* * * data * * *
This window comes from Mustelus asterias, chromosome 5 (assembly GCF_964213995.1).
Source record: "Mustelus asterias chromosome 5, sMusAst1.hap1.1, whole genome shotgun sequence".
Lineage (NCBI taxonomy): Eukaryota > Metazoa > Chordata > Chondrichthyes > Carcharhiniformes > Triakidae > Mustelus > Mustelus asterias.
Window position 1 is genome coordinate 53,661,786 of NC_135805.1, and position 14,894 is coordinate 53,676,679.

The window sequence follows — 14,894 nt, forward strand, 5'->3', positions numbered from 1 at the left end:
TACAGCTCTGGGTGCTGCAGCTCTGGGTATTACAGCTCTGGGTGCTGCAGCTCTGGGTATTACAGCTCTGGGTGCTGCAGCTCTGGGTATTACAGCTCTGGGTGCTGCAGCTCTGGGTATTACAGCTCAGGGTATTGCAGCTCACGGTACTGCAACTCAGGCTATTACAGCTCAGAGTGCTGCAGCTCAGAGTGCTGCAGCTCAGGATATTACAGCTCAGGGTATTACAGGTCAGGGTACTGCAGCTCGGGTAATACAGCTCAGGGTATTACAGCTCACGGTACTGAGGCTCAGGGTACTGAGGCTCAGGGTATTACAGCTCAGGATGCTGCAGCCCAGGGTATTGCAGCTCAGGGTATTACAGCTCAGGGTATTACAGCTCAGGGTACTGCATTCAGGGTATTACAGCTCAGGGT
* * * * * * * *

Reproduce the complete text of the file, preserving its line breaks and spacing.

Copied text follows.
This window comes from Mustelus asterias, chromosome 5 (assembly GCF_964213995.1).
Source record: "Mustelus asterias chromosome 5, sMusAst1.hap1.1, whole genome shotgun sequence".
Lineage (NCBI taxonomy): Eukaryota > Metazoa > Chordata > Chondrichthyes > Carcharhiniformes > Triakidae > Mustelus > Mustelus asterias.
Window position 1 is genome coordinate 53,661,786 of NC_135805.1, and position 14,894 is coordinate 53,676,679.

The window sequence follows — 14,894 nt, forward strand, 5'->3', positions numbered from 1 at the left end:
TACAGCTCTGGGTGCTGCAGCTCTGGGTATTACAGCTCTGGGTGCTGCAGCTCTGGGTATTACAGCTCTGGGTGCTGCAGCTCTGGGTATTACAGCTCTGGGTGCTGCAGCTCTGGGTATTACAGCTCAGGGTATTGCAGCTCACGGTACTGCAACTCAGGCTATTACAGCTCAGAGTGCTGCAGCTCAGAGTGCTGCAGCTCAGGATATTACAGCTCAGGGTATTACAGGTCAGGGTACTGCAGCTCGGGTAATACAGCTCAGGGTATTACAGCTCACGGTACTGAGGCTCAGGGTACTGAGGCTCAGGGTATTACAGCTCAGGATGCTGCAGCCCAGGGTATTGCAGCTCAGGGTATTACAGCTCAGGGTATTACAGCTCAGGGTACTGCATTCAGGGTATTACAGCTCAGGGT